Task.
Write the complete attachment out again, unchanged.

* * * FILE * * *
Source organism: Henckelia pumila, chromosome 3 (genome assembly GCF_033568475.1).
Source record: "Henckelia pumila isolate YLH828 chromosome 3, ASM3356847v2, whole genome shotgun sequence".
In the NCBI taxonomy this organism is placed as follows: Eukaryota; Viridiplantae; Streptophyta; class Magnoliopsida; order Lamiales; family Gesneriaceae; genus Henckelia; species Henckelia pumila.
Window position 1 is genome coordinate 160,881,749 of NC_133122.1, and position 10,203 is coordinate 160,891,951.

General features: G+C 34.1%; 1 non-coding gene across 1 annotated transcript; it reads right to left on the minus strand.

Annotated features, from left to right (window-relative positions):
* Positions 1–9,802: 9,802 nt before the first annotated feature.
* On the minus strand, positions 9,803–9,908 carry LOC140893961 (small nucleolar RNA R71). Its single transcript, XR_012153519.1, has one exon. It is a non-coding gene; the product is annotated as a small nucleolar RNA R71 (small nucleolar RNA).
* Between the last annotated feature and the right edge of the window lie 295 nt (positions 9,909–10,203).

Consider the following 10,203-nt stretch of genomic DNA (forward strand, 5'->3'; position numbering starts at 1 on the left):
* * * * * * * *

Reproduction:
Source organism: Henckelia pumila, chromosome 3 (genome assembly GCF_033568475.1).
Source record: "Henckelia pumila isolate YLH828 chromosome 3, ASM3356847v2, whole genome shotgun sequence".
In the NCBI taxonomy this organism is placed as follows: Eukaryota; Viridiplantae; Streptophyta; class Magnoliopsida; order Lamiales; family Gesneriaceae; genus Henckelia; species Henckelia pumila.
Window position 1 is genome coordinate 160,881,749 of NC_133122.1, and position 10,203 is coordinate 160,891,951.

General features: G+C 34.1%; 1 non-coding gene across 1 annotated transcript; it reads right to left on the minus strand.

Annotated features, from left to right (window-relative positions):
* Positions 1–9,802: 9,802 nt before the first annotated feature.
* On the minus strand, positions 9,803–9,908 carry LOC140893961 (small nucleolar RNA R71). Its single transcript, XR_012153519.1, has one exon. It is a non-coding gene; the product is annotated as a small nucleolar RNA R71 (small nucleolar RNA).
* Between the last annotated feature and the right edge of the window lie 295 nt (positions 9,909–10,203).

Consider the following 10,203-nt stretch of genomic DNA (forward strand, 5'->3'; position numbering starts at 1 on the left):